Saturday, November 30, 2013

Let's learn to read in Georgian via sight words

If your child has a teacher who focuses on sight words and story context at the expense of phonics, ask how s/he'd prefer to learn how to read this page out loud.

(1) By learning which sound(s) each letter stands for.
(2) By learning these words as holistic graphical patterns that correspond to particular spoken words.

(A page from a children's book written in the Georgian alphabet.)

Here in America, many of today's educators have no personal experience with what it takes to master a foreign language. As a result, they often fail to appreciate what kinds of instruction English Language Learners need in order to master English.

Even fewer of our educators have personal experience with what it takes to master a truly foreign alphabet like Georgian or Armenian. (Greek and Cyrillic don't count as truly foreign: these alphabets bear too many resemblances to our own). Nor do most people remember what it took for them, back in early childhood, to master the alphabets of their native languages. As a result, they often fail to appreciate what kinds of instruction novice readers need in order to master the English writing system.

Our teacher training programs are supposed to be addressing this, but somehow the message still hasn't spread sufficiently far and wide. In a comment on an earlier post, C_T cites a study showing that only 47% of education colleges were making phonics instruction part of their required coursework for elementary ed majors.

Some have argued against a primarily phonics-based approach for English by citing all the unusual spellings that violate phonics. But even in English writing  the rules are far more widespread than the exceptions, and even when it comes to the words with the most unphonetic spellings, like "through," "talk," "bread," "nation," or "psycho," you're still much better off sounding the word out phonetically than memorizing its graphical appearance.


gasstationwithoutpumps said...

Phonics instruction is very useful in languages with very phonetic orthography, somewhat useful in languages with irregular orthography, and useless in languages with non-phonetic writing systems.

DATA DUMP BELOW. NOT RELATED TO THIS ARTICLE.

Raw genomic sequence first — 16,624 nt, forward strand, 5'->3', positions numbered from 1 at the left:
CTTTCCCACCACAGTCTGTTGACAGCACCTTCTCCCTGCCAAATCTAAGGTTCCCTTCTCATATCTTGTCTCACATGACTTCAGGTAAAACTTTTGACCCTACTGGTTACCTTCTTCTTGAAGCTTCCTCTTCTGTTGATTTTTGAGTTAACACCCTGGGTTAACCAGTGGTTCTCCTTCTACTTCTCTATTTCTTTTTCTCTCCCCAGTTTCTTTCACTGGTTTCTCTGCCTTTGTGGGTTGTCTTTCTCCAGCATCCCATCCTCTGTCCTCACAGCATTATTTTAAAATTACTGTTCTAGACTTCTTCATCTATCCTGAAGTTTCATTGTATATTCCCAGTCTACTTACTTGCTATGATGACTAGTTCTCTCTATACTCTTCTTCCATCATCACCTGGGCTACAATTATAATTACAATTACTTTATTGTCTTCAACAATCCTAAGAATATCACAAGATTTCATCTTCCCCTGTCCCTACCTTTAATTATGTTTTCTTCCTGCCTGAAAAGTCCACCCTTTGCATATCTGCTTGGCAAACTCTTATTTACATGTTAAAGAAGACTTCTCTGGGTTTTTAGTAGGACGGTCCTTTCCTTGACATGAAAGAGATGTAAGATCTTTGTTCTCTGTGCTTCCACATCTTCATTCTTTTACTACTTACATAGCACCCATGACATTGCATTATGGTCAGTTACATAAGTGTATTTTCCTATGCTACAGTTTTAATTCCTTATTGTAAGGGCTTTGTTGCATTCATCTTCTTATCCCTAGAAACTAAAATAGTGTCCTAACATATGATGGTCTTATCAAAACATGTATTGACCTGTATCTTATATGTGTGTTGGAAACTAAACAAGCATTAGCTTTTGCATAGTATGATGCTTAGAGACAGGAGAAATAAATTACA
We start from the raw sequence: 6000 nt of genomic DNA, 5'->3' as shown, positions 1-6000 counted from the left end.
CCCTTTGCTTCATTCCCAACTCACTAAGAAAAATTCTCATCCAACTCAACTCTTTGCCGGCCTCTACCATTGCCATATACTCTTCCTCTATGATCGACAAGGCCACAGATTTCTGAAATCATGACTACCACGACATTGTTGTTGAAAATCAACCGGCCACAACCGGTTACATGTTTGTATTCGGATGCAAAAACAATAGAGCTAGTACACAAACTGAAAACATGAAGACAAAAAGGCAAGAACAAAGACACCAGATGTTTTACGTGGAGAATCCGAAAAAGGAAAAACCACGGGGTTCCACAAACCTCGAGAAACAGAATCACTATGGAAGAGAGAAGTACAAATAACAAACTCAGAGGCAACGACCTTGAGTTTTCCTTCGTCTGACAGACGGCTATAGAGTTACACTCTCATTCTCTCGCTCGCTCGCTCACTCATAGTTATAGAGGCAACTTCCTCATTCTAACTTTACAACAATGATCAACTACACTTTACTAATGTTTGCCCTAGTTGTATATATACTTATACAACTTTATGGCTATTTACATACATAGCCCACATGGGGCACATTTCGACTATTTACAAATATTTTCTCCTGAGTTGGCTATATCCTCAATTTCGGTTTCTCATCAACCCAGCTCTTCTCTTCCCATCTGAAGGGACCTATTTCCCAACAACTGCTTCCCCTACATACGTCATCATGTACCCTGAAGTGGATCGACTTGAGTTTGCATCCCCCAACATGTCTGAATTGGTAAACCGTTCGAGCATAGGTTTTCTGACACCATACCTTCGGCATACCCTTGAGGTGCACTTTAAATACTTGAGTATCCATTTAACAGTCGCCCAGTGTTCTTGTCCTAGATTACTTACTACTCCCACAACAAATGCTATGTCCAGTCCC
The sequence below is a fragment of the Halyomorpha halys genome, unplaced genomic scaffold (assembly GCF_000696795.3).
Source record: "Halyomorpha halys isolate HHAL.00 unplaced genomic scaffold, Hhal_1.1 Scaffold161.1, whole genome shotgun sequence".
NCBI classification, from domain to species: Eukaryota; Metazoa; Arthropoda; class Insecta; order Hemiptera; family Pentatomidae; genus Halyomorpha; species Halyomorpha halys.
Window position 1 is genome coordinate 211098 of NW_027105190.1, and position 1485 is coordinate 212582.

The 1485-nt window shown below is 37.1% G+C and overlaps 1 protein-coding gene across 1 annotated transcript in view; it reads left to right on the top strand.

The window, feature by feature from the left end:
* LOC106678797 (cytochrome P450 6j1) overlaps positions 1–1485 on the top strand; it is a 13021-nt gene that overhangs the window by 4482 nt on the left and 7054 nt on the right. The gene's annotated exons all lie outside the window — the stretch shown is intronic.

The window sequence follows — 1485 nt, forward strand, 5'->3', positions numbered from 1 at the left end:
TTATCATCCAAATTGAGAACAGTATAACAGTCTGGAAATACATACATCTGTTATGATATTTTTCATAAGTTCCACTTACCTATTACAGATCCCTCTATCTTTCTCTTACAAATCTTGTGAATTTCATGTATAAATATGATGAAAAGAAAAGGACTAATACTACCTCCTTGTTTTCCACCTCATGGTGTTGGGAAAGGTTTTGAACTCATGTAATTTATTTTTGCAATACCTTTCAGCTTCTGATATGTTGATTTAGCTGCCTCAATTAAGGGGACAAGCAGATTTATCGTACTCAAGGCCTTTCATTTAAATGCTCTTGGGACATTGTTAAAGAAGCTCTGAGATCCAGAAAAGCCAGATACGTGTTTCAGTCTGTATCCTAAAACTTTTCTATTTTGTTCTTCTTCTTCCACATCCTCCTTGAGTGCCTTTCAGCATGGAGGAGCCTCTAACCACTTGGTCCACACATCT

English falls in the somewhat-to-very useful range for phonetics. A pure phonetics approach fails, because of the large number of common words that violate the rules, but a mixed approach of sight words for the common irregular words and phonetics for most of the rest is probably the best approach.

C T said...

But so many of the beginning "sight words" they say don't follow rules do actually follow most, if not all, of English phonetic rules. Educators who say they can't be sounded out display a lack of knowledge of anything more than very basic phonics.
For instance, when introducing it as a sight word, teachers tell kids that "was" doesn't follow the rules. But it totally does! "A" alone generally makes one of three sounds: short a, long a, and schwa. "S" makes two sounds; devoiced is "ssss", and voiced is "zzzz". Whether "s" is voiced or not depends on the letters around it. For a word such as "good", where the vowel is a little off what would normally be expected, you just tell the kids that "g-oooo-d" changed over time so that we now pronounce the "oo" a little differently; everything else about the word is perfectly phonetic. Kids can take a little thing like vowel shifting on faith, especially when they know there's no such word as "g-oooooo-d".
It makes more sense to introduce Dolch/frequently-used words to kids as phonetic words with little irregularities rather than as ideographs. Treat them like vocabulary words that need a little extra explanation, not special shapes to memorize. Ed schools must spend more time teaching English linguistics to elementary ed teaching majors than they currently do, so that the teachers can give the necessary explanations.

Unknown said...

It's also very helpful to teach Latin prefixes, suffixes and common roots and the Greek "psy", "ps" etc. - these get encountered fairly often as kids advance through the grades. I know there are specific books for such.

Deirdre Mundy said...

Part of the problem with 'phonics doesn't work' is that the people saying that haven't really STUDIED phonics. For instance, The Writing Road to Reading shows that many 'exceptions' aren't exceptions at all. They're a failure to break up phonemes appropriately. (ie: Eigh is a different phoneme than ei, which is why 'i before e' is not a useful rule...)

Anonymous said...

In fact, CT, the oo in good is perfectly phonetic, because the digraph oo has two common pronunciations - the long oo as in too or boot, and the short one as in good or wood or look.

Deidre, I find that I before e works fine, when used in the form "if it says ee, then it is I before e, but not after c". People like to catalog lists of exceptions, but most of those (such as atheist) were never covered by the rule in the first place.

C T said...

Your point is well taken.
My husband speaks German to our kids, so vowel shift explanations are fairly common in our home. Personalized education is awesome! But really hard to reproduce on the classroom scale.